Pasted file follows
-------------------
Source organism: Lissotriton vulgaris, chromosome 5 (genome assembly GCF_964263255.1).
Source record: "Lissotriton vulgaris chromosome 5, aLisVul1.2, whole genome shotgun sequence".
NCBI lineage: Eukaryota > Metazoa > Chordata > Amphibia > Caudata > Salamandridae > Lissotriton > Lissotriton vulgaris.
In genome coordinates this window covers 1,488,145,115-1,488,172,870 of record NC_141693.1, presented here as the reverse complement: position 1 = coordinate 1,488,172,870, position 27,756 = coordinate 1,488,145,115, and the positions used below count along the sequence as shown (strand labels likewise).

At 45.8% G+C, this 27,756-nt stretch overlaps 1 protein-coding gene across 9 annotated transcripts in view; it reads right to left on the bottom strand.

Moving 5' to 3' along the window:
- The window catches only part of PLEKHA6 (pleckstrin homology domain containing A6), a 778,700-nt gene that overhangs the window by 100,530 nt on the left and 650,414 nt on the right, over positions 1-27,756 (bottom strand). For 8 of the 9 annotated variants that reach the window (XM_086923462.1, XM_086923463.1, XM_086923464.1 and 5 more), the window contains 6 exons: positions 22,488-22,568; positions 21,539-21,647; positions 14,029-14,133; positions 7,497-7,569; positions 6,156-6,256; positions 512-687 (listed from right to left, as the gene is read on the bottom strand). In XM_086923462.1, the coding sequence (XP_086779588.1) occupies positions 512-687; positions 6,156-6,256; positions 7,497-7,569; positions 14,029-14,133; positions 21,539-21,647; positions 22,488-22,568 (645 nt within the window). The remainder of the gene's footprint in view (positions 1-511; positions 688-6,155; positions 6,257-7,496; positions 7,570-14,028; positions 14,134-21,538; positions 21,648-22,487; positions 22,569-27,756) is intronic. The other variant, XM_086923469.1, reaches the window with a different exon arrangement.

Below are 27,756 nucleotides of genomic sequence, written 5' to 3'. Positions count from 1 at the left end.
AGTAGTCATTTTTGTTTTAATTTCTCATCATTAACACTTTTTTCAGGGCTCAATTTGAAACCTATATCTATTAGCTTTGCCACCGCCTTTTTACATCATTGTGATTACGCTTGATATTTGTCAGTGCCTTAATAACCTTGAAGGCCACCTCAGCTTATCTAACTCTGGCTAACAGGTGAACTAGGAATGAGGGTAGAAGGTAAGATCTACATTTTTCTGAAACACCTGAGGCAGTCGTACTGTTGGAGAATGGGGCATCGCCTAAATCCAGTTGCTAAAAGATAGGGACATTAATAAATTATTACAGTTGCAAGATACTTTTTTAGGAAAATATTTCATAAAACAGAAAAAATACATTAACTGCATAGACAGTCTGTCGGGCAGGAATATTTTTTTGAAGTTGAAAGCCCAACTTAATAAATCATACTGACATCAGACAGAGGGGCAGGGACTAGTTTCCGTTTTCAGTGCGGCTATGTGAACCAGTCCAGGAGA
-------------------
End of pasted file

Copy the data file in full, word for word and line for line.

Source organism: Lissotriton vulgaris, chromosome 5 (genome assembly GCF_964263255.1).
Source record: "Lissotriton vulgaris chromosome 5, aLisVul1.2, whole genome shotgun sequence".
NCBI lineage: Eukaryota > Metazoa > Chordata > Amphibia > Caudata > Salamandridae > Lissotriton > Lissotriton vulgaris.
In genome coordinates this window covers 1,488,145,115-1,488,172,870 of record NC_141693.1, presented here as the reverse complement: position 1 = coordinate 1,488,172,870, position 27,756 = coordinate 1,488,145,115, and the positions used below count along the sequence as shown (strand labels likewise).

At 45.8% G+C, this 27,756-nt stretch overlaps 1 protein-coding gene across 9 annotated transcripts in view; it reads right to left on the bottom strand.

Moving 5' to 3' along the window:
- The window catches only part of PLEKHA6 (pleckstrin homology domain containing A6), a 778,700-nt gene that overhangs the window by 100,530 nt on the left and 650,414 nt on the right, over positions 1-27,756 (bottom strand). For 8 of the 9 annotated variants that reach the window (XM_086923462.1, XM_086923463.1, XM_086923464.1 and 5 more), the window contains 6 exons: positions 22,488-22,568; positions 21,539-21,647; positions 14,029-14,133; positions 7,497-7,569; positions 6,156-6,256; positions 512-687 (listed from right to left, as the gene is read on the bottom strand). In XM_086923462.1, the coding sequence (XP_086779588.1) occupies positions 512-687; positions 6,156-6,256; positions 7,497-7,569; positions 14,029-14,133; positions 21,539-21,647; positions 22,488-22,568 (645 nt within the window). The remainder of the gene's footprint in view (positions 1-511; positions 688-6,155; positions 6,257-7,496; positions 7,570-14,028; positions 14,134-21,538; positions 21,648-22,487; positions 22,569-27,756) is intronic. The other variant, XM_086923469.1, reaches the window with a different exon arrangement.

Below are 27,756 nucleotides of genomic sequence, written 5' to 3'. Positions count from 1 at the left end.
AGTAGTCATTTTTGTTTTAATTTCTCATCATTAACACTTTTTTCAGGGCTCAATTTGAAACCTATATCTATTAGCTTTGCCACCGCCTTTTTACATCATTGTGATTACGCTTGATATTTGTCAGTGCCTTAATAACCTTGAAGGCCACCTCAGCTTATCTAACTCTGGCTAACAGGTGAACTAGGAATGAGGGTAGAAGGTAAGATCTACATTTTTCTGAAACACCTGAGGCAGTCGTACTGTTGGAGAATGGGGCATCGCCTAAATCCAGTTGCTAAAAGATAGGGACATTAATAAATTATTACAGTTGCAAGATACTTTTTTAGGAAAATATTTCATAAAACAGAAAAAATACATTAACTGCATAGACAGTCTGTCGGGCAGGAATATTTTTTTGAAGTTGAAAGCCCAACTTAATAAATCATACTGACATCAGACAGAGGGGCAGGGACTAGTTTCCGTTTTCAGTGCGGCTATGTGAACCAGTCCAGGAGA